What disruptions are affecting the labour market? Which skills and competencies are required for new and evolving jobs? How can people and institutions adapt to the future of work and learning? Through this monthly brief, keep on top of developments in the workforce and how education and training are changing today to build the skills and competencies needed for the future. Priority will go to stories focused on Western Canada. If you know of something relevant and want to send for inclusion in the next brief, email .

Western Canadian youth migration and the future of work

Alberta, Saskatchewan and Manitoba have all seen recent net losses of youth to interprovincial migration while B.C. has seen net gains say two recent reports from the Canada West Foundation. The foundation explored migration drivers for Alberta youth specifically and found there is a complex mix of economic, quality of life, life stage, and values factors which drive youth decisions to either leave or not come to the province. The loss of youth combined with expected retirements could compound already existing skilled labour shortages. As part of the Foundation’s work in this area, future FWL briefs will include a feature section on what Western Canadian and global stakeholders are doing to attract talent in sectors of relevance to the West.

Workforce Shortages in Healthcare – Physician Spotlight

The Hay River Health and Social Services Authority (HRHSSA) anticipates an unprecedented shortage of skilled professionals over the next six months due to employee departures. The emergency department at Hay River Regional Health Centre was without a qualified emergency room physician last month for 6 days. During this time, nursing staff triaged and assessed residents who presented to the emergency department, followed by a consult with physicians at the Stanton Territorial Hospital (STH) in Yellowknife. Fortunately, the health centre’s emergency department returned to regular physician services on March 24, just as STH began to experience their own struggles with staffing due to a COVID-19 exposure-related shortage. As of April 1, 2022, the centre has reduced capacity from 12 beds to six.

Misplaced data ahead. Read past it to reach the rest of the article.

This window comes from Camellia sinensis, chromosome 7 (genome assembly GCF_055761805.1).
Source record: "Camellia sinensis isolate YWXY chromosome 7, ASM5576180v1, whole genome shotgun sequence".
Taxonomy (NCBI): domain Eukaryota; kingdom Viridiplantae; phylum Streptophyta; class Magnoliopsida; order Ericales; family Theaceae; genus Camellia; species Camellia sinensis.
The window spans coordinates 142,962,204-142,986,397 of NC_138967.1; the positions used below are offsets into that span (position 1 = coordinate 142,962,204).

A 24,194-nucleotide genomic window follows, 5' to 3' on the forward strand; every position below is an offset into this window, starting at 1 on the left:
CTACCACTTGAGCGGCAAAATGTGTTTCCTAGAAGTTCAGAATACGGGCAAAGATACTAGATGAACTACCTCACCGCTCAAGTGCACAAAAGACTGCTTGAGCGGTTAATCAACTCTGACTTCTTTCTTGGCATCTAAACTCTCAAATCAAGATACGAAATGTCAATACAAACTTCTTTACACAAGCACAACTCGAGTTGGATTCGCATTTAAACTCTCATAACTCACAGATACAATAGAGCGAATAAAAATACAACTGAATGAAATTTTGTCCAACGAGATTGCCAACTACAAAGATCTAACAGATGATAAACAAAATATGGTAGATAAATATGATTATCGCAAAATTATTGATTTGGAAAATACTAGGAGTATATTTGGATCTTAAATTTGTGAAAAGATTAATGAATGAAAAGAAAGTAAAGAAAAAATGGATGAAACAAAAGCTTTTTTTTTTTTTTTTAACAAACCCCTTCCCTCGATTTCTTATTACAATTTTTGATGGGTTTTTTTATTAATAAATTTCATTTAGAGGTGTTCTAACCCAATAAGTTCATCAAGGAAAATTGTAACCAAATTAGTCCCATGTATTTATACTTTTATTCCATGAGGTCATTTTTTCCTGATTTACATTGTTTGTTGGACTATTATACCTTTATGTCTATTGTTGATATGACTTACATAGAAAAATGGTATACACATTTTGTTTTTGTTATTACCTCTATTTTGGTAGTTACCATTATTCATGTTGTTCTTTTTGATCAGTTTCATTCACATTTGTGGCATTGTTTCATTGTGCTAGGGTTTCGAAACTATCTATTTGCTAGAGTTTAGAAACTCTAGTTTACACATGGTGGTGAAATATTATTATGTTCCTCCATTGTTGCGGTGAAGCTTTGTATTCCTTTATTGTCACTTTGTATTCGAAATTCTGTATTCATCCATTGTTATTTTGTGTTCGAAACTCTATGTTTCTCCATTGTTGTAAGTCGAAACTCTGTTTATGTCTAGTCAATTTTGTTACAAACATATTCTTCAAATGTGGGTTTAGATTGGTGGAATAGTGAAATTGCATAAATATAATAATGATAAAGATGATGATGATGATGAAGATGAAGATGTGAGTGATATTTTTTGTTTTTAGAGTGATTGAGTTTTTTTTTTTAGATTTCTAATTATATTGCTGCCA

Registrant data from the College of Physicians and Surgeons of Alberta shows 140 doctors left the province in 2021, equal to the combined total that left in 2020 and 2019 (87 and 54 respectively). In 2021 Alberta saw a net increase of 45 doctors, more than three and a half times less the increase seen in 2020 and nearly 6 times less than in 2019.

The Alberta government announced an incentive plan in February to help recruit and retain rural and remote doctors. The Rural Education Supplement and Integrated Doctor Experience (RESIDE) program offers financial benefits of $60,000 for undergraduate tuition fee reimbursement, as well as a remote community incentive ranging from $20,000 to $40,000 for family physicians who agree to practice in rural and remote communities for three years.